.
.
.
.

Saudis kidnapped in Yemen recall ordeal

A Saudi citizen and his son-in-law took a trip to Yemen that quickly turned into a nightmare when they were abducted

Published: Updated:

Last week, a Saudi citizen and his son-in-law took a trip to Yemen that quickly turned into a nightmare when they were abducted and held hostage on a farm for six days.

Abdullah Ali Solaiman Daghas Hamdi, 65, and Hussain Ahmed Hamdi said they entered Yemen for a picnic via the al-Tawwal border outpost and visited many places before being abducted at a rest house in Haradh, a border town, while having lunch.

They said three people armed with machine guns came to the rest house, claimed they were from security forces and asked them to accompany them because the pair were wanted for a certain crime.

They said that when they asked about their crime they were ordered to stay silent.

The two supposed hostages said they were taken to a farm where they met a man named Saleh who introduced himself as the leader of the group.

They said Saleh told them a man from their village had embezzled his money and he wanted them to talk to this man to return his money to him.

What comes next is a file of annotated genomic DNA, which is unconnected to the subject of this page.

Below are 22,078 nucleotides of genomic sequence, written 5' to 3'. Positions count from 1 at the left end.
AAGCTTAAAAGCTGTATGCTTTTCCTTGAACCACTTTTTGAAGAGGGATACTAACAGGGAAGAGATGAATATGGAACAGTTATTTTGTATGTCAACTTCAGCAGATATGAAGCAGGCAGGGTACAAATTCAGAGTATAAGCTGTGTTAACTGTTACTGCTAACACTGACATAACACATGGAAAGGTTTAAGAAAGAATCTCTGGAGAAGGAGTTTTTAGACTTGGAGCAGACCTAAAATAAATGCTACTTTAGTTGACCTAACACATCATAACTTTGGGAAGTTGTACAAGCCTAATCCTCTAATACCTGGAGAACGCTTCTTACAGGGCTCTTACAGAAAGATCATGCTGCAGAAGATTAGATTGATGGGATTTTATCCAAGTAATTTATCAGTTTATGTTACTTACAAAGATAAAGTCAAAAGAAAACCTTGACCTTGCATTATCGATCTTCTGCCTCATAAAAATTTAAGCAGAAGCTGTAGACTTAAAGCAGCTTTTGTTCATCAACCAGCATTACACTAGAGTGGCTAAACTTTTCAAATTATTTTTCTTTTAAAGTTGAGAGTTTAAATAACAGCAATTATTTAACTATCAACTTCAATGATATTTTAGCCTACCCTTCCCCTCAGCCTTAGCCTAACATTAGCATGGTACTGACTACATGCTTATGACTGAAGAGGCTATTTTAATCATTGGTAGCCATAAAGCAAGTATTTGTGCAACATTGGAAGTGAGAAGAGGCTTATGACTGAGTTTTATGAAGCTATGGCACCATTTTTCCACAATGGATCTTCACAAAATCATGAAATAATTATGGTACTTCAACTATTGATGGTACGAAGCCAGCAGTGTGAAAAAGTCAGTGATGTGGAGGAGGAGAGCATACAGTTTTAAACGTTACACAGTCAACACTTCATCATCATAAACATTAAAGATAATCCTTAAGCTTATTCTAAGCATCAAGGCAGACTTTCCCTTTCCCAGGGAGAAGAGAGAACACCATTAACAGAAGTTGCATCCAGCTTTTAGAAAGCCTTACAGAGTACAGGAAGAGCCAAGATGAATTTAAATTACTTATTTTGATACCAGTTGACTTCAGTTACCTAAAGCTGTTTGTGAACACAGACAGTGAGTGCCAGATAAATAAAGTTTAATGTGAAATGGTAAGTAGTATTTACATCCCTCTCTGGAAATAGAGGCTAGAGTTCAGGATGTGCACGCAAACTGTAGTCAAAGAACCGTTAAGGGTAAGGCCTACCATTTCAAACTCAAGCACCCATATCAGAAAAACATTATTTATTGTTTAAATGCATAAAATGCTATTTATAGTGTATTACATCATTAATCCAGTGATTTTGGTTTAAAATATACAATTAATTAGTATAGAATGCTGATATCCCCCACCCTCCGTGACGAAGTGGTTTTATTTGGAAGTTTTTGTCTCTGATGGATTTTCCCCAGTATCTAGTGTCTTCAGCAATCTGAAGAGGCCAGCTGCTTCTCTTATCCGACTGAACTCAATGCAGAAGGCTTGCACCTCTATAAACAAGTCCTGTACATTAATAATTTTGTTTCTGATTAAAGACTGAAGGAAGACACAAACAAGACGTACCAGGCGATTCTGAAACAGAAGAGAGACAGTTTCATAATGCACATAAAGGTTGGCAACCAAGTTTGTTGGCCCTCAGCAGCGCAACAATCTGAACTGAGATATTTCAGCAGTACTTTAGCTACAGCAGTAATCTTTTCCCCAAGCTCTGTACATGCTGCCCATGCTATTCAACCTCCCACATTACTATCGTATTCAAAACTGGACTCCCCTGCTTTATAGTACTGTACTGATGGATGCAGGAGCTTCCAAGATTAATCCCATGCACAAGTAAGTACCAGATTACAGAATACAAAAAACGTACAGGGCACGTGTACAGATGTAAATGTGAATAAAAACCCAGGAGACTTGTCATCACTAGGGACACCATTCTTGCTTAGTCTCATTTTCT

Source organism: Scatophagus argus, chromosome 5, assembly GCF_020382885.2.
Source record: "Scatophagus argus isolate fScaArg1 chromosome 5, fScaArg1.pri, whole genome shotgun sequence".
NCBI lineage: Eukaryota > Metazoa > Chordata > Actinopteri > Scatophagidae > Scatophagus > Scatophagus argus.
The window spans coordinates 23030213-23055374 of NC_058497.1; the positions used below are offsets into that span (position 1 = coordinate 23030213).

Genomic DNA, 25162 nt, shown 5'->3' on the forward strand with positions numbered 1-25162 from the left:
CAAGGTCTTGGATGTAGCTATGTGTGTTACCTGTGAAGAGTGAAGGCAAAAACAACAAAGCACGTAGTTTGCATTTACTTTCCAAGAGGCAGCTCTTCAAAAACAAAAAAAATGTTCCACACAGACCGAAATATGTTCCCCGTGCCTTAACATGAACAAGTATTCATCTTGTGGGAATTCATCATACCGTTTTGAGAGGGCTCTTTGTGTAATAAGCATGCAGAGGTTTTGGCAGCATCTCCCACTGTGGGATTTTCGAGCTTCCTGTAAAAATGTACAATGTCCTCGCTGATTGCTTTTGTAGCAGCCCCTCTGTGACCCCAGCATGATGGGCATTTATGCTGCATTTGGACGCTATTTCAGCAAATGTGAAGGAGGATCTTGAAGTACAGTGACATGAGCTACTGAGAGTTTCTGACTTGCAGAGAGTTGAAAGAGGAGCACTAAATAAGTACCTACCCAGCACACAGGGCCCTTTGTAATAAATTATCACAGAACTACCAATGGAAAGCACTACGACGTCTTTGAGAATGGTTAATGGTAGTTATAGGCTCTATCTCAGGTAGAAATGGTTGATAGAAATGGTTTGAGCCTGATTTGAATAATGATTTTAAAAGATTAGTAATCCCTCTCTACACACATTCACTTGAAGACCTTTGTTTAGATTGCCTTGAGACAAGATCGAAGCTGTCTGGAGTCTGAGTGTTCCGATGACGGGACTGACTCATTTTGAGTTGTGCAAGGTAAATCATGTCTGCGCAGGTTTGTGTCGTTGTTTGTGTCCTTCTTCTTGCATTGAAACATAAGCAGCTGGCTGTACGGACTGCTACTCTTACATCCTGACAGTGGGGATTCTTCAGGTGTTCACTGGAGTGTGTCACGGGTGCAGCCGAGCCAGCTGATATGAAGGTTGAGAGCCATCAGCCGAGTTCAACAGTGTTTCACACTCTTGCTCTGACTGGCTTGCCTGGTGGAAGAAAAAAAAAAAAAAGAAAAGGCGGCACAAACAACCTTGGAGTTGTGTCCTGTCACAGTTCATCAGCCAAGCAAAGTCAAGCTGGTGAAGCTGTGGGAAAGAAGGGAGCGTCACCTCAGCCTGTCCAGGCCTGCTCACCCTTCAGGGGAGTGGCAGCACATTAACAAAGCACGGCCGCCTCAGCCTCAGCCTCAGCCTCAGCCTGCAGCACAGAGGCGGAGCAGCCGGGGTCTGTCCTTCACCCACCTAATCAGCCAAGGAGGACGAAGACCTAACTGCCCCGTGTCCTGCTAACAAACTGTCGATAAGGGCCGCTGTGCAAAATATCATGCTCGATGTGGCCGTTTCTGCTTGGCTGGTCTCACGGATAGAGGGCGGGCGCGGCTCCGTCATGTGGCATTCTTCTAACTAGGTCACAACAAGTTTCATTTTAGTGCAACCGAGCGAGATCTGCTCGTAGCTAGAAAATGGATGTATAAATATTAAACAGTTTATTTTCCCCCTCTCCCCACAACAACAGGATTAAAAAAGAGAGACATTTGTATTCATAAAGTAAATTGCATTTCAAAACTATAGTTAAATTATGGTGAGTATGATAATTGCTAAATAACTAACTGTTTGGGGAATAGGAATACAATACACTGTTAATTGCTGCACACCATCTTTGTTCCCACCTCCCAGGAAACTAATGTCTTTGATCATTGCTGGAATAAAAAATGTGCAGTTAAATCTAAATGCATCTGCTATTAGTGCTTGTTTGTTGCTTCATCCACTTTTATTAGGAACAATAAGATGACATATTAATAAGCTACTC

The two hostages said they refused to give in to the man’s orders so he decided to keep them locked in a building on the farm.

They said Saleh held them responsible for returning his money to him and threatened to kidnap more Saudis until he was paid the money. “The kidnappers called our family in Saudi Arabia, asking them to pay the ransom for our release,” the old man said.

They said they tried to explain to Saleh that they did not know the man who owed him money and that they had no cash to compensate him.

The kidnappers treated them very harshly and gave very little food, they claimed.

Hussain said: “After we were kept for six days in the farm, the kidnappers put us in a car and drove us back to our rest house.

“From there we lost no time at all to take a car and come back to our home.”

Abdullah’s son Ibrahim said the kidnappers called the family and demanded a ransom of SR300,000 ($79,993) in exchange for the release of their father and brother-in-law.

The son said a number of tribal chiefs from Saudi Arabia and Yemen mediated in the case that led to the release of the two hostages.

This article was first published in the Saudi Gazette on March 12, 2014.